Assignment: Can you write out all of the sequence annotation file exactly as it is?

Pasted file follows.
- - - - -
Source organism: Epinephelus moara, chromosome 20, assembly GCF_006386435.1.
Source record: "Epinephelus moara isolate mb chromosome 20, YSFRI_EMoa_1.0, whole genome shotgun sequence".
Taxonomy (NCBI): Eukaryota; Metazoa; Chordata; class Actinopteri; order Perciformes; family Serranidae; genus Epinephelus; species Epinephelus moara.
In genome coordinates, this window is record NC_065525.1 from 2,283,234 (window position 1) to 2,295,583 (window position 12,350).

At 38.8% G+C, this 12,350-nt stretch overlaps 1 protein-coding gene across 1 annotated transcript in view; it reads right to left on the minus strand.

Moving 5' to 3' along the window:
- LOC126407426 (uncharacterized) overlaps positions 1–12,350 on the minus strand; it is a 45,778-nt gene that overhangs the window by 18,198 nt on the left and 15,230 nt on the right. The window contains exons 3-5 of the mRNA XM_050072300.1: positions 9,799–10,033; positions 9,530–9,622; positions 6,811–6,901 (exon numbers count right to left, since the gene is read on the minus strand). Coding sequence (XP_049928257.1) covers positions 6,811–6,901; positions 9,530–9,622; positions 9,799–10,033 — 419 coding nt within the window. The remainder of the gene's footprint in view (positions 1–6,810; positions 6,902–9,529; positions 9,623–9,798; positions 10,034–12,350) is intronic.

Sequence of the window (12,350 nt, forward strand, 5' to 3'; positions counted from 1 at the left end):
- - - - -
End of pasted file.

Source organism: Epinephelus moara, chromosome 20, assembly GCF_006386435.1.
Source record: "Epinephelus moara isolate mb chromosome 20, YSFRI_EMoa_1.0, whole genome shotgun sequence".
Taxonomy (NCBI): Eukaryota; Metazoa; Chordata; class Actinopteri; order Perciformes; family Serranidae; genus Epinephelus; species Epinephelus moara.
In genome coordinates, this window is record NC_065525.1 from 2,283,234 (window position 1) to 2,295,583 (window position 12,350).

At 38.8% G+C, this 12,350-nt stretch overlaps 1 protein-coding gene across 1 annotated transcript in view; it reads right to left on the minus strand.

Moving 5' to 3' along the window:
- LOC126407426 (uncharacterized) overlaps positions 1–12,350 on the minus strand; it is a 45,778-nt gene that overhangs the window by 18,198 nt on the left and 15,230 nt on the right. The window contains exons 3-5 of the mRNA XM_050072300.1: positions 9,799–10,033; positions 9,530–9,622; positions 6,811–6,901 (exon numbers count right to left, since the gene is read on the minus strand). Coding sequence (XP_049928257.1) covers positions 6,811–6,901; positions 9,530–9,622; positions 9,799–10,033 — 419 coding nt within the window. The remainder of the gene's footprint in view (positions 1–6,810; positions 6,902–9,529; positions 9,623–9,798; positions 10,034–12,350) is intronic.

Sequence of the window (12,350 nt, forward strand, 5' to 3'; positions counted from 1 at the left end):